Generally people do things because they thought it was a good idea to do them. In order to make your complaint meaningful and effect genuine change, you have to address these reasons, not pretend only your priorities exist. The thing to not do is vent your feelz but then immediately shut down the discussion when asked any reasonable question about the relationship of those feelz to actionable reality. 5

-They notice when the problem gets solved.
After the worst parts of the RPG internet called MCG's Shanna Germain sexist for putting a space succubus in Numenera but before the current uproar about a pricey cube, the worst parts were complaining about the treatment of Native American themes in MCG's The Strange. MCG reacted by putting some amazing Native freelancers on the project--Anthony Pastores and Alina Pete. In short, MCG were a model of doing what you're supposed to do in response to outcry.
This meant nothing to the people complaining.
The same folks who were so angry at the misrepresentation of fictional Native peoples (and who participated in every other uproar about MCG) completely failed to notice the tremendously talented actual Native people who just got some work out of the mess. Even if you think MCG's response was too little too late, anyone genuinely worried about the condition of actual people of Native American descent in the hobby would have good reason to shine a spotlight on Anthony and Alina even if they didn't bother to mention MCG while doing it.

-They don't lie about the problem.
Nobody cares what you think if your "concerns" are openly clownshoes--like if you're asserting MCG is demanding players coerce their GMs into playing this game, there's nothing anyone could ever do to address your issue because you made it up.

...and note none of these things is about tone--you can swear and scream and use exclamation marks and be angry all you like and you're still well within bounds of acceptable discourse. This isn't tone-policing your complaint, it's about the content of it: Lying isn't a tone issue.

The People Complaining Know They're Complaining For No Reason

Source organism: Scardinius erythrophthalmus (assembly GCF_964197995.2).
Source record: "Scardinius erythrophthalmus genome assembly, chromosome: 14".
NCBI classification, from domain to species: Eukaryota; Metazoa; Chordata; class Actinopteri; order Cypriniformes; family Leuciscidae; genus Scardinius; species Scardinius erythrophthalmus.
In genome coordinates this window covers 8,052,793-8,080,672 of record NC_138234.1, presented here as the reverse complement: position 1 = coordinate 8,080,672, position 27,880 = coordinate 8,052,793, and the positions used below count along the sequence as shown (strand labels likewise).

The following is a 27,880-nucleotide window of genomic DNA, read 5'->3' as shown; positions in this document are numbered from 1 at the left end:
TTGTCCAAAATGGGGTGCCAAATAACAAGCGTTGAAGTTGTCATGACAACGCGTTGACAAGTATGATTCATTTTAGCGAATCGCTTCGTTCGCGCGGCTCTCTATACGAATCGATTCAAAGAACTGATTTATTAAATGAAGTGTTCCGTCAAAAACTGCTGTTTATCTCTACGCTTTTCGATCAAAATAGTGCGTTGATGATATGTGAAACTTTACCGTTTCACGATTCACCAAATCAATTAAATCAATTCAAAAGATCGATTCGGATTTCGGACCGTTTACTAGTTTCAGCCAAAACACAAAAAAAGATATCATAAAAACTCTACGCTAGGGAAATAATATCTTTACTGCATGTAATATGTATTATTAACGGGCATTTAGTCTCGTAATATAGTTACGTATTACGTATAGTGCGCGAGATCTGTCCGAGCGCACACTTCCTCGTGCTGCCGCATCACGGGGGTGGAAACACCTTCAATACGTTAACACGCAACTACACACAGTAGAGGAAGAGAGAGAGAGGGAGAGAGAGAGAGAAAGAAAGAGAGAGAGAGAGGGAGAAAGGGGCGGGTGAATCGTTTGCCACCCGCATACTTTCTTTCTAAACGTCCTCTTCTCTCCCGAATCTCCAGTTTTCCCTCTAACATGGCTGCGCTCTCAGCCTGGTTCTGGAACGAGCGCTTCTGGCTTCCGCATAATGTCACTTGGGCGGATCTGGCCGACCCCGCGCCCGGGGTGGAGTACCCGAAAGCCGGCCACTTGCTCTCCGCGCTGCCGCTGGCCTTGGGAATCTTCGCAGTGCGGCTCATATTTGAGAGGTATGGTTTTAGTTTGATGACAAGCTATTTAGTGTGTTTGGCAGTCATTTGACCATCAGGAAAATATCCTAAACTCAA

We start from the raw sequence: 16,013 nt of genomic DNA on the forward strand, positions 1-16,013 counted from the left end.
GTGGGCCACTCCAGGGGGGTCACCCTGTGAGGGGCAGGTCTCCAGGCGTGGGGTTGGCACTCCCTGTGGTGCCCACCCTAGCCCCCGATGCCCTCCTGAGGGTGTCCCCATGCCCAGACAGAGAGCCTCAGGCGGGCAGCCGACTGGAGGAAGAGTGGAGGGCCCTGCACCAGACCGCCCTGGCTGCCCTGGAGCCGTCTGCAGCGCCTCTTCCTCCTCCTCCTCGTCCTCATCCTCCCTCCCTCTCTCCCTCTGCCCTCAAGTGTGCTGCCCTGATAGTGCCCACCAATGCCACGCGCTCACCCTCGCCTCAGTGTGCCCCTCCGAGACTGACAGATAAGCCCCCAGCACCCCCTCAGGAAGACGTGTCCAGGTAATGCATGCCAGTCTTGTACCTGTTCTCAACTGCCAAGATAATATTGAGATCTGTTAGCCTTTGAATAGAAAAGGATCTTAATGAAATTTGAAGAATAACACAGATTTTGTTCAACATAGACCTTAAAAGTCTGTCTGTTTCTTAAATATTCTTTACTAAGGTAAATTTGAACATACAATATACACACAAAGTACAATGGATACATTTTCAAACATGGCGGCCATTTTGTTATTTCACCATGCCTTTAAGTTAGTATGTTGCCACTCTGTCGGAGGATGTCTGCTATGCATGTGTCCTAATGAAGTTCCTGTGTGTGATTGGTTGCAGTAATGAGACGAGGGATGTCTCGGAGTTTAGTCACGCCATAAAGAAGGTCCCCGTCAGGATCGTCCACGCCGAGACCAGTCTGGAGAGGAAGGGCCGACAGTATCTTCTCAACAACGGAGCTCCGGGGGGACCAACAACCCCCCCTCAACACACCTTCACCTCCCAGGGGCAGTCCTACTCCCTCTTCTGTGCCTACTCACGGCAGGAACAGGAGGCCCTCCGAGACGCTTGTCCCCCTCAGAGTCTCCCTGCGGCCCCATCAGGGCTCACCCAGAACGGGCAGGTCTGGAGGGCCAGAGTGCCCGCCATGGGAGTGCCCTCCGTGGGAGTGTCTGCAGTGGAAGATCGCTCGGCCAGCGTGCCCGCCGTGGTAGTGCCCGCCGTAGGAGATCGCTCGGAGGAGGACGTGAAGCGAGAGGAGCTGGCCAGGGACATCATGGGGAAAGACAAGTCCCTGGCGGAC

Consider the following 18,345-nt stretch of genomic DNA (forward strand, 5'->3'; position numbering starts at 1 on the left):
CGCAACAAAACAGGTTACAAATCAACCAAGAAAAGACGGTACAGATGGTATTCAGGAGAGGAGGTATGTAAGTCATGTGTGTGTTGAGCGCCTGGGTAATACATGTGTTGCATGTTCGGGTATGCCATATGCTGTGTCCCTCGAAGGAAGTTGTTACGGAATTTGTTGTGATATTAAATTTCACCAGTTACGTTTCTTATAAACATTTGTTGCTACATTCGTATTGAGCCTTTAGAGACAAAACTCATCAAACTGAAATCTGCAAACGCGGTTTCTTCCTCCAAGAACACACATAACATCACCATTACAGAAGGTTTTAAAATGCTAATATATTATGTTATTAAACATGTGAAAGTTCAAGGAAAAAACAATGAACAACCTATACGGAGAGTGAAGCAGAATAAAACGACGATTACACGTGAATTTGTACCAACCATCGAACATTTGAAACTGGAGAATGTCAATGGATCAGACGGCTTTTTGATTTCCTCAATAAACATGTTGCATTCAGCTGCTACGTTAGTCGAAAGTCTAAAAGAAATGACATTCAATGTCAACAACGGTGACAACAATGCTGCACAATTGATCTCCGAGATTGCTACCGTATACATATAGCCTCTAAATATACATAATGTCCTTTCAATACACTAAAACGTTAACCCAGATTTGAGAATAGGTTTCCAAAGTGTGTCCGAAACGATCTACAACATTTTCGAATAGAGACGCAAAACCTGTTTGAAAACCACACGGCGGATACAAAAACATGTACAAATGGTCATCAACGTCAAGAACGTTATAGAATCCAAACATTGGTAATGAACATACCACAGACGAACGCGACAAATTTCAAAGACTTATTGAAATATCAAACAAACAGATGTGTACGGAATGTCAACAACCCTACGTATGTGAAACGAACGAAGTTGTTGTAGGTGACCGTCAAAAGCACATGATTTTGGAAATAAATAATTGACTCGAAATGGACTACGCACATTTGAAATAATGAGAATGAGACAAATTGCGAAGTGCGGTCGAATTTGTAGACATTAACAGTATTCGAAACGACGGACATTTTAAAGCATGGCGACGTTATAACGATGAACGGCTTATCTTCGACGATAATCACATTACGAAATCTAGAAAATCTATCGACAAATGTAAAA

The outrage alarm is not being raised to warn people about MCG (none of their behavior is secret), the alarm is not being raised as a cautionary example to other publishers (nobody else but MCG has plans to make a fabulously expensive game, and very few even could), the alarm is not being raised to explain a hidden flaw in Invisible Sun to fellow gamers (it's immediately obvious that this game is expensive and the game's contents are unknown--these are not secrets), this isn't a cop recorded shooting a child (where the mere existence of the problem suggests the person who can solve the problem will act in bad faith when contacted).

In short, there are as yet no utilitarian reasons that any complaint about Invisible Sun should primarily be addressed to anyone other than the people making Invisible Sun.  Yet still folks are doing it.

Why? In the words of Rebecca West: They want to be right rather than to do right.

There is no sense in which these kinds of complaints can honestly wear the guise of activism--an activist, above all, wants problems to go away, and these complainers have deliberately cultivated a system of complaint which makes addressing the complaint impossible. The difference between critique and whining is critique is directed at actual change.

Meanwhile, much like any other halfway-sane company of its size, the 3 people called Monte Cook Games will restrict its worries to people who actually treat them like human beings you can email, rather than distant constellations you shake your fists at.

1 One GM, Kiel Chenier, is selling the adventure he ran in order to recoup costs he was told the Blue Rose people were paying for--get one here.

2 C- digs in deep on the Shadowrun scam here.

3 For example:

"RPG Despot Monte Cook is telling players to force their GMs to run his new game!"
4 For example:

"Want to play D&D with us?"
"I can't, ever. I saw that there's a Kickstarter for another game, and it's....expensive." 

5 For example.